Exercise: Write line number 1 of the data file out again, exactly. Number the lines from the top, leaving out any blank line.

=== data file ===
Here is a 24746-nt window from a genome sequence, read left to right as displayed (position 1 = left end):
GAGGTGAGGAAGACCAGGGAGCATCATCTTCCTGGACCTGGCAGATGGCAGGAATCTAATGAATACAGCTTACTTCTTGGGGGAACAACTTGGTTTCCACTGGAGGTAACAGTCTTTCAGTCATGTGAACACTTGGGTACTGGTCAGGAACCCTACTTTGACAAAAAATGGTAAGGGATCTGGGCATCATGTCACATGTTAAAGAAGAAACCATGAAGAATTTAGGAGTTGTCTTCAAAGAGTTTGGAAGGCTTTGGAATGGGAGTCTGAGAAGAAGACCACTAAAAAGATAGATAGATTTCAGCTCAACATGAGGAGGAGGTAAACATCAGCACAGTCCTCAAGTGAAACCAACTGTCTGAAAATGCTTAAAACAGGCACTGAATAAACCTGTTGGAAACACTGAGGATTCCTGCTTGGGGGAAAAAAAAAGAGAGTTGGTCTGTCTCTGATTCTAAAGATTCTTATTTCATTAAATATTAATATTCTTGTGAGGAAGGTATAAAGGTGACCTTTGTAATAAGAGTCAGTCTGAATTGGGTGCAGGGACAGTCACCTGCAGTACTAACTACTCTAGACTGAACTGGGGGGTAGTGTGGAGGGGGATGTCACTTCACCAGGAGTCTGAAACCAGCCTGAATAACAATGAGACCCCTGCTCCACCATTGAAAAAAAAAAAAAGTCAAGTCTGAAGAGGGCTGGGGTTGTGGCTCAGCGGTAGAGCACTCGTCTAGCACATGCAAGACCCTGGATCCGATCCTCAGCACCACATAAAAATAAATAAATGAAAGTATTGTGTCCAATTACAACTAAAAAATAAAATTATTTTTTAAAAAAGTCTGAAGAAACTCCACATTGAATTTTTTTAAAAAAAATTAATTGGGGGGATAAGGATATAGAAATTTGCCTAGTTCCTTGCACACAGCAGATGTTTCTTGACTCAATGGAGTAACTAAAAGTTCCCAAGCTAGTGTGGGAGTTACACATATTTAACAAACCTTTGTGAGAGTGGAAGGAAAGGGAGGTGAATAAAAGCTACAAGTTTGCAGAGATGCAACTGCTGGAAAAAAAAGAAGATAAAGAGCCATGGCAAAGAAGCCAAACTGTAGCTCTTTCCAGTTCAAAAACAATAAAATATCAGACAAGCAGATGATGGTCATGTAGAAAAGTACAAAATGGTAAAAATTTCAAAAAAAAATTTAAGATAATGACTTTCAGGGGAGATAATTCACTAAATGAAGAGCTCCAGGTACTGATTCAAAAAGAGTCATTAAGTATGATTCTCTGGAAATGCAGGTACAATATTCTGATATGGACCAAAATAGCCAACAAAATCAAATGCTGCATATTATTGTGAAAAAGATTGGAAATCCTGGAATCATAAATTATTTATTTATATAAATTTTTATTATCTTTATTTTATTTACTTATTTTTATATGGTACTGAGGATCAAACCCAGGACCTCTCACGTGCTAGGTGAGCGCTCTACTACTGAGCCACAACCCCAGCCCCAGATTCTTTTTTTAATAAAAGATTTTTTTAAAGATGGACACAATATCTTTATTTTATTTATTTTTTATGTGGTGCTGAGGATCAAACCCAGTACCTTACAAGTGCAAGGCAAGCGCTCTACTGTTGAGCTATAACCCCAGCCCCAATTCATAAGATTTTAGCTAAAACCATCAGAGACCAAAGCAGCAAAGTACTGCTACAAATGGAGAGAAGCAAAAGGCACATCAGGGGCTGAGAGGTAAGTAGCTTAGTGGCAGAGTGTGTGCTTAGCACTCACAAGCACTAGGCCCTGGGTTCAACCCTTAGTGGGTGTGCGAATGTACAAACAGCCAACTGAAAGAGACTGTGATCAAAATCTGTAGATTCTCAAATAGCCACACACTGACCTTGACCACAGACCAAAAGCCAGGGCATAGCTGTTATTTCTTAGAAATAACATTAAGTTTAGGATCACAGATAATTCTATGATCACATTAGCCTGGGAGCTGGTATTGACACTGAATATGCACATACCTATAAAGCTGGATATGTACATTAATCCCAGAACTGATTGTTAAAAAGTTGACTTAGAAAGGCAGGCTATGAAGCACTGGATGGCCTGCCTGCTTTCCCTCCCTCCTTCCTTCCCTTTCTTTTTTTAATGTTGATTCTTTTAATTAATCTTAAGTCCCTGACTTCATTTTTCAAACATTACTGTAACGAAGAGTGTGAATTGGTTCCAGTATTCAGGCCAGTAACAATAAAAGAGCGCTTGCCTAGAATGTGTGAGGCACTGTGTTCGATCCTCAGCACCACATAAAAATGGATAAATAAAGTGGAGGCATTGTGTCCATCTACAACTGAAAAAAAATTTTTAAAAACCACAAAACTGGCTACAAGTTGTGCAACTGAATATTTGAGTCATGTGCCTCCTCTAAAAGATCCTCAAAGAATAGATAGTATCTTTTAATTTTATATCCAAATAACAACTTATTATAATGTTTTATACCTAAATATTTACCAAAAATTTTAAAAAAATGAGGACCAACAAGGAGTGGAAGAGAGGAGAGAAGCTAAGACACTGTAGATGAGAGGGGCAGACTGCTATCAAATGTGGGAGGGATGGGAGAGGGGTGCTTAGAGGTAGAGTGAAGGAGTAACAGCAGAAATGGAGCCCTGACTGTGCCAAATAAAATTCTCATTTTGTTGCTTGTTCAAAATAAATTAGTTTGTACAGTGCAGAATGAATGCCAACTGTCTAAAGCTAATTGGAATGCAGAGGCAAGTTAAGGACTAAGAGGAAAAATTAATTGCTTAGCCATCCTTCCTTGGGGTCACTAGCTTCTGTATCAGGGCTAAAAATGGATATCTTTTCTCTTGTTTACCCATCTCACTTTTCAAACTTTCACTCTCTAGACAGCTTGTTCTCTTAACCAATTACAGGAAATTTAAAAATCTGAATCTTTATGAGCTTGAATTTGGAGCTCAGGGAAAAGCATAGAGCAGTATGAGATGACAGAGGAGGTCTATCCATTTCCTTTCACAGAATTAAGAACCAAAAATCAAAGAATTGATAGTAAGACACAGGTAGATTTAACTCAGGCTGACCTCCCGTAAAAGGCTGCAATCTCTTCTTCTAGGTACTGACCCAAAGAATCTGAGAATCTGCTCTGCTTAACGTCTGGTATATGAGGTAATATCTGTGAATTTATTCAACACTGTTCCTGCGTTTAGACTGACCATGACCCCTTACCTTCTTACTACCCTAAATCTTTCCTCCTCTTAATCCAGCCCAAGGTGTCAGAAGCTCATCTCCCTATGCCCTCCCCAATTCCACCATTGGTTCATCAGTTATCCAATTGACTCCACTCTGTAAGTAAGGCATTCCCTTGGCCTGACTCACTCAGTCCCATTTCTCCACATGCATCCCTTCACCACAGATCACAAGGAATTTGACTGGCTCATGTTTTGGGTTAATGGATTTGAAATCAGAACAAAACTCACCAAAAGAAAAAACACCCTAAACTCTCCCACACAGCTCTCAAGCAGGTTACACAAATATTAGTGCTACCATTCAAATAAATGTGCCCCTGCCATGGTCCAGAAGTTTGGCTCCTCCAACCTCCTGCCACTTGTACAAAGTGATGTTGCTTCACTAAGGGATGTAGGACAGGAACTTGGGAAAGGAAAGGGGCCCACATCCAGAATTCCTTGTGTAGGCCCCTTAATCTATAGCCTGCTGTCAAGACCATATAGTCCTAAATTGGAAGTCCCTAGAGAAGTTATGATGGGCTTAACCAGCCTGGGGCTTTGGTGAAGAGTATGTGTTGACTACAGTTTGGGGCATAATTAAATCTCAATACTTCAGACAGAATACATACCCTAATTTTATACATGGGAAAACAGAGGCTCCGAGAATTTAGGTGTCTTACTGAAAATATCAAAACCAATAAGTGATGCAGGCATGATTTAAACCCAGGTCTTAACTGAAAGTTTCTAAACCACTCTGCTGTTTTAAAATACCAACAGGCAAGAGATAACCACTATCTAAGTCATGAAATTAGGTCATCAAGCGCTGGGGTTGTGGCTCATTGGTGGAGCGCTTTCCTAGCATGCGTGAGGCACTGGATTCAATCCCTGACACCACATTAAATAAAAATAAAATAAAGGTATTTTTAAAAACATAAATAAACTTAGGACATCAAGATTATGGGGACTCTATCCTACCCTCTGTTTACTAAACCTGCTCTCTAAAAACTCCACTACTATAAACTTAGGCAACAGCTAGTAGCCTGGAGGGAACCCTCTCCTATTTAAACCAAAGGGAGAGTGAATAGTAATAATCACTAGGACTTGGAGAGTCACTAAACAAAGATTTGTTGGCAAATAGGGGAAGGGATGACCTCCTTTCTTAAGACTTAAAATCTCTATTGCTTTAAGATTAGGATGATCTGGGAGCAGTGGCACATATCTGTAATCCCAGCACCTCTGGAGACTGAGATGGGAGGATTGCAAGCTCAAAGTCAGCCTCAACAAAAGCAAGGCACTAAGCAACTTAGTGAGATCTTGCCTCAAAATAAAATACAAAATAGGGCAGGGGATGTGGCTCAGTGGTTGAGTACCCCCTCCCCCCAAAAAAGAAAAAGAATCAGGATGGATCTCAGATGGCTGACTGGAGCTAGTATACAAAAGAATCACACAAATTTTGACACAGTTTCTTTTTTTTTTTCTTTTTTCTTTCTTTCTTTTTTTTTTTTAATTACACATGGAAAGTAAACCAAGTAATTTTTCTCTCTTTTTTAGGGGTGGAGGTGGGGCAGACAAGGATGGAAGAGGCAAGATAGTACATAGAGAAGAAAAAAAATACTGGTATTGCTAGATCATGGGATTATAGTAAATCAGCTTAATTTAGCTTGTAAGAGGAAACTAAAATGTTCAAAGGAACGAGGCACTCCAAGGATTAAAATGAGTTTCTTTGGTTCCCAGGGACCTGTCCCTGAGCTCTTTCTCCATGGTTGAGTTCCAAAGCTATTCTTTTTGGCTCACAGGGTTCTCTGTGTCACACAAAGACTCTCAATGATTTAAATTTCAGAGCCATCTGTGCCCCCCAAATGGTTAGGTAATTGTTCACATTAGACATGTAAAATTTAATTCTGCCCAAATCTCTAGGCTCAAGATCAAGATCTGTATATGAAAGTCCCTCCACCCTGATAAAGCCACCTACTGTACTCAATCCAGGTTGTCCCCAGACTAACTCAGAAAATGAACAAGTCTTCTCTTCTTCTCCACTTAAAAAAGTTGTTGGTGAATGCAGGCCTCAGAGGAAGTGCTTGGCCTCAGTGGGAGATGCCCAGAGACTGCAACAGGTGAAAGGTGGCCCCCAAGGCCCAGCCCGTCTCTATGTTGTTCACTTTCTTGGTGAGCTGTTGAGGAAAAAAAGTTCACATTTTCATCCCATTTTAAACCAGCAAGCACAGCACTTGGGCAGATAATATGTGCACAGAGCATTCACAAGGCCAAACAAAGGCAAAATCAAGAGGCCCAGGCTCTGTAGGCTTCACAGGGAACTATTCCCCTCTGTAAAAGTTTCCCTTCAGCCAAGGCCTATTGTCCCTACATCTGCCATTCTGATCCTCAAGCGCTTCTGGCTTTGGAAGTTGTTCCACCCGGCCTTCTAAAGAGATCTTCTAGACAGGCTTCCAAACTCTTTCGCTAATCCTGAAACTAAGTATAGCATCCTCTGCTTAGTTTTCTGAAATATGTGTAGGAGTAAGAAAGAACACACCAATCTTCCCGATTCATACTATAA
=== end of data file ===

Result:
Here is a 24746-nt window from a genome sequence, read left to right as displayed (position 1 = left end):